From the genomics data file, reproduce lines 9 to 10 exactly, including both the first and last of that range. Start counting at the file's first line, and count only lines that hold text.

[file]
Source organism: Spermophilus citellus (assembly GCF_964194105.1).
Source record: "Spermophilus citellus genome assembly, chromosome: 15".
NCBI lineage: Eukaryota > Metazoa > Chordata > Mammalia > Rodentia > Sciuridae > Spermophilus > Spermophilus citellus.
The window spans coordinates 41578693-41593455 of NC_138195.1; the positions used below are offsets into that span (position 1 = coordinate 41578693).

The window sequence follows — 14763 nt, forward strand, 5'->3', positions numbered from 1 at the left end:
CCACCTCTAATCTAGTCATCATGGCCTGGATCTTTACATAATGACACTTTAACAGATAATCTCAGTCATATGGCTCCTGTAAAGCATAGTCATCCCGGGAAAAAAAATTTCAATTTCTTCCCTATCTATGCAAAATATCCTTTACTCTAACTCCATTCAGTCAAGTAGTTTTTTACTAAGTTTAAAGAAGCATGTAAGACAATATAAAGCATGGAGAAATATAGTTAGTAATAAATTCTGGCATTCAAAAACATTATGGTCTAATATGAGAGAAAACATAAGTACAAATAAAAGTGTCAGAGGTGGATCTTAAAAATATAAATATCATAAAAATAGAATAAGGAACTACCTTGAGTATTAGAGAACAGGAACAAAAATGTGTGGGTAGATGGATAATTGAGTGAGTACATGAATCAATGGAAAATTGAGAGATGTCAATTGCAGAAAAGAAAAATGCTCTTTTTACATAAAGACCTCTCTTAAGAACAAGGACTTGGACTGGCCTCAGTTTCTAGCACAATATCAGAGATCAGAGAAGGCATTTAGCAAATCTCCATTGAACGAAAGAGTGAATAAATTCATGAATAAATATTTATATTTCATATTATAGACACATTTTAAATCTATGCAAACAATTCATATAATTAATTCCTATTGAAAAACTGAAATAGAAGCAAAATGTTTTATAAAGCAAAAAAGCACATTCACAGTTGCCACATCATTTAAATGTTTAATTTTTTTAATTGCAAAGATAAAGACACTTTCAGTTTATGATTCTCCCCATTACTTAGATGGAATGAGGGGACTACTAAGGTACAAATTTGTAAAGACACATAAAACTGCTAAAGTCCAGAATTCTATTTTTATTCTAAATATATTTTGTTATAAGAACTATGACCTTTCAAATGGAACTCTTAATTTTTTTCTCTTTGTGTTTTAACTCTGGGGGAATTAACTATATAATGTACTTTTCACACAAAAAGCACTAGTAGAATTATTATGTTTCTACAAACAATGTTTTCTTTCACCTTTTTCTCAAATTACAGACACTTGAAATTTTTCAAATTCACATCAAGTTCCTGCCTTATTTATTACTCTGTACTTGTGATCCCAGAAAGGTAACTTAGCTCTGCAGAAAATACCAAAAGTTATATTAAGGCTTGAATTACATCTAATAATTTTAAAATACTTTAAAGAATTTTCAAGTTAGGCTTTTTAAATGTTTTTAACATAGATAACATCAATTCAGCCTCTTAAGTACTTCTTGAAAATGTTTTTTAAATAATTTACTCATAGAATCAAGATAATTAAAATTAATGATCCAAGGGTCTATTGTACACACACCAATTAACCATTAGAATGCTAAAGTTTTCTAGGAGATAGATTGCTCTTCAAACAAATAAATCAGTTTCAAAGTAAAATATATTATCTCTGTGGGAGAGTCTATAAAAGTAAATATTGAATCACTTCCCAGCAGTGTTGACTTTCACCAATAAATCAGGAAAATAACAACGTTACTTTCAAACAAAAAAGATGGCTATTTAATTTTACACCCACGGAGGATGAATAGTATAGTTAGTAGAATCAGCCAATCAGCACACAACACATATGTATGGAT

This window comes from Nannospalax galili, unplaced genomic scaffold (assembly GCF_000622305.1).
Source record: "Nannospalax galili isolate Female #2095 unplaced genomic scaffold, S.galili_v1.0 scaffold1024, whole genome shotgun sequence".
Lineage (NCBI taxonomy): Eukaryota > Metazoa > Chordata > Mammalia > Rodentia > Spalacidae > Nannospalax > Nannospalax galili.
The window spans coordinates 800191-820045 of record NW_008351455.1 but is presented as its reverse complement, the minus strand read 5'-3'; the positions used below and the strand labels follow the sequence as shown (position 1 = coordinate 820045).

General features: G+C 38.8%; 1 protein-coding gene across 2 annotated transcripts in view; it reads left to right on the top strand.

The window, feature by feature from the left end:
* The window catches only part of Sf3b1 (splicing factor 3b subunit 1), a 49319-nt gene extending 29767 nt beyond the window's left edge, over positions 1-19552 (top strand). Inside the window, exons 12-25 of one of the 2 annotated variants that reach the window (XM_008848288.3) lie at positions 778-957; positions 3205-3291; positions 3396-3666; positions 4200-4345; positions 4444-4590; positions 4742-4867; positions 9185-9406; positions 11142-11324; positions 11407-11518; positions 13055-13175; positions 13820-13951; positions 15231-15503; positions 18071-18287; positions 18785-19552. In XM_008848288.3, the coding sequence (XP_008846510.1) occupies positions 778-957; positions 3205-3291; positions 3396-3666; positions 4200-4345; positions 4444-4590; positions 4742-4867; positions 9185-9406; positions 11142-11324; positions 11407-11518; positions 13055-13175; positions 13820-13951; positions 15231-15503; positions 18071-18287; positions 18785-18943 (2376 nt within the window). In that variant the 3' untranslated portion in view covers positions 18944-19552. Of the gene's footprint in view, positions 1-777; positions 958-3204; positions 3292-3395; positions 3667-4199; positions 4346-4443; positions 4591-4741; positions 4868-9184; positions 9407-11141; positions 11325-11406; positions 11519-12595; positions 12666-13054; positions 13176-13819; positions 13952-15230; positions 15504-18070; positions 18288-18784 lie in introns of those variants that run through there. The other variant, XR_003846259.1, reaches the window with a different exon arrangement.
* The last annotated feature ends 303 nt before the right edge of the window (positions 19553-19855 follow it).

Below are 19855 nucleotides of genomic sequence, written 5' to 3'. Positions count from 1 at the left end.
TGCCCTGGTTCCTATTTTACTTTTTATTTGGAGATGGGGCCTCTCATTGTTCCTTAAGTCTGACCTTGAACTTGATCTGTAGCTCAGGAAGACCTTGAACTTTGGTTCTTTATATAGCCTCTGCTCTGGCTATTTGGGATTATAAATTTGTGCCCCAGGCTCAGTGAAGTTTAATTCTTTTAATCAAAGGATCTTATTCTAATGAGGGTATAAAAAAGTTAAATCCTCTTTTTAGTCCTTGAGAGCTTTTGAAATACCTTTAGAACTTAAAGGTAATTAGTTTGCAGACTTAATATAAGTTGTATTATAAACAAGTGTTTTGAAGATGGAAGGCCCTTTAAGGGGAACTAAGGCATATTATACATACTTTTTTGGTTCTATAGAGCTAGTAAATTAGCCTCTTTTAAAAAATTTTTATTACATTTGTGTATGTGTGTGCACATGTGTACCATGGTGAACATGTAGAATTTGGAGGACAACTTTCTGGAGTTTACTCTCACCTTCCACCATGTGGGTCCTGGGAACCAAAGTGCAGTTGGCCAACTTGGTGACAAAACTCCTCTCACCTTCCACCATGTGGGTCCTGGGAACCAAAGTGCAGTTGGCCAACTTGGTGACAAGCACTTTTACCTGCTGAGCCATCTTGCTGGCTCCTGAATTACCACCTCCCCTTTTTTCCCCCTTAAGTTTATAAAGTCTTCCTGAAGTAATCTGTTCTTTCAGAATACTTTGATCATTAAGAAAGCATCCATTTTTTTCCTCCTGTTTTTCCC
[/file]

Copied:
Lineage (NCBI taxonomy): Eukaryota > Metazoa > Chordata > Mammalia > Rodentia > Spalacidae > Nannospalax > Nannospalax galili.
The window spans coordinates 800191-820045 of record NW_008351455.1 but is presented as its reverse complement, the minus strand read 5'-3'; the positions used below and the strand labels follow the sequence as shown (position 1 = coordinate 820045).